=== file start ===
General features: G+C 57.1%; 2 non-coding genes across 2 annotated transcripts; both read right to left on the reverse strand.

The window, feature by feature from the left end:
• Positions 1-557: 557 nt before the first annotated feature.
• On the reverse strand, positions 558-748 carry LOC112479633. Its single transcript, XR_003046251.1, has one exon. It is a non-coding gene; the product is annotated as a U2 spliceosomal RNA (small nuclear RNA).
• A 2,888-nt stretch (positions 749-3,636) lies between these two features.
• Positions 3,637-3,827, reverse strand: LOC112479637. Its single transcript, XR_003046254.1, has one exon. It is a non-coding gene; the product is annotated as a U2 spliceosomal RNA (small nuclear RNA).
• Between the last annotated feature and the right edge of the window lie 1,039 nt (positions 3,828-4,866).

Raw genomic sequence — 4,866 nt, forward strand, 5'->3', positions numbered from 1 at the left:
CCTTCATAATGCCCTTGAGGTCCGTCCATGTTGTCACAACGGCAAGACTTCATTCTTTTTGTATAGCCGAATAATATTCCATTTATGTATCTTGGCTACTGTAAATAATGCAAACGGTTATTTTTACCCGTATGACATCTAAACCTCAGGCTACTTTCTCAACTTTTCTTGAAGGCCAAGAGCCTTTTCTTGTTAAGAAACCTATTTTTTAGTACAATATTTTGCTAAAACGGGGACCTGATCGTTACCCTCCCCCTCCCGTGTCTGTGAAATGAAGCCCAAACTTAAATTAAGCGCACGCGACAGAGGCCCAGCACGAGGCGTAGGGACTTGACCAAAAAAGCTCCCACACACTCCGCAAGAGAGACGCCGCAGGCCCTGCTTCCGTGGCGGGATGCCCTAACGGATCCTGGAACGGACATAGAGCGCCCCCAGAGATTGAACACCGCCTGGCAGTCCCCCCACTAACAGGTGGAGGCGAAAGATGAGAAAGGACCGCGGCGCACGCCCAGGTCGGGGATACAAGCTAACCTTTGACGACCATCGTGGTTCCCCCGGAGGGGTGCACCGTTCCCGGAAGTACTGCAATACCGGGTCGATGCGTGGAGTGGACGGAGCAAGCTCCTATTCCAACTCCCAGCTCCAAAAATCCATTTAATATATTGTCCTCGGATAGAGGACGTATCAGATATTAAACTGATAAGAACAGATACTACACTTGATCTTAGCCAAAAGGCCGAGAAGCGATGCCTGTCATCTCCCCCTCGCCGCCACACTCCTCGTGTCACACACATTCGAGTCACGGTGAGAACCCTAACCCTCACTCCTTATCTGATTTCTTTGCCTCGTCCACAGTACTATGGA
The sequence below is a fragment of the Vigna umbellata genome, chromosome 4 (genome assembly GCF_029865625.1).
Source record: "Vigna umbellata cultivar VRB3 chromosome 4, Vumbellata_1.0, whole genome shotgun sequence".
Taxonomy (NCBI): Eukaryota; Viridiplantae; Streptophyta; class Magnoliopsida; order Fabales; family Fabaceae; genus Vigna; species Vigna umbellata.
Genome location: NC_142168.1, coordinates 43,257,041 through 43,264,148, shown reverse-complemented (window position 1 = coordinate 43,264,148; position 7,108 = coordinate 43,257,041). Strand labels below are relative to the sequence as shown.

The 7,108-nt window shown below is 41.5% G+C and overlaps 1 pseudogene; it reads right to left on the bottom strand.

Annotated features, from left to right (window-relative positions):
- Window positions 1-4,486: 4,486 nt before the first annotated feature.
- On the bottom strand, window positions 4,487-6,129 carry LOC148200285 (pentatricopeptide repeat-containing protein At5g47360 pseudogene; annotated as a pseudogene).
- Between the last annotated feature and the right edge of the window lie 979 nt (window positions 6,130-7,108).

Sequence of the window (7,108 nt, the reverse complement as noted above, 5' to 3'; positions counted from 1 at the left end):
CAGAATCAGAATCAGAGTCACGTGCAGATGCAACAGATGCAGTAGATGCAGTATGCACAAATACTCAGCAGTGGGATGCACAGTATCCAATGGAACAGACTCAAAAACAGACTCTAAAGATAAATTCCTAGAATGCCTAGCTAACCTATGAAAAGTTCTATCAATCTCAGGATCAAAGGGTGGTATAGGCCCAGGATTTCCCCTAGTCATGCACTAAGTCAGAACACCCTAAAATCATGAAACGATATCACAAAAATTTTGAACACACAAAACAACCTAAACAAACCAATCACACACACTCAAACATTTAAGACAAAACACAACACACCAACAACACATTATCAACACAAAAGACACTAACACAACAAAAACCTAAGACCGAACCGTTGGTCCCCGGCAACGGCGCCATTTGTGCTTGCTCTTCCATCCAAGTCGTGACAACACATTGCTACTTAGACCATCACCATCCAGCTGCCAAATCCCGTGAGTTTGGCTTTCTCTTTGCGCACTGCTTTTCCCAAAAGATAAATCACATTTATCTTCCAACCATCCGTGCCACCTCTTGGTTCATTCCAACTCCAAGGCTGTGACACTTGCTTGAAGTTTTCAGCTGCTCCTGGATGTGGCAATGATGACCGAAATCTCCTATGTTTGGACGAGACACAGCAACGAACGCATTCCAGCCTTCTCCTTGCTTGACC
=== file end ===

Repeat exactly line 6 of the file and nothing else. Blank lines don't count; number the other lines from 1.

• Positions 3,637-3,827, reverse strand: LOC112479637. Its single transcript, XR_003046254.1, has one exon. It is a non-coding gene; the product is annotated as a U2 spliceosomal RNA (small nuclear RNA).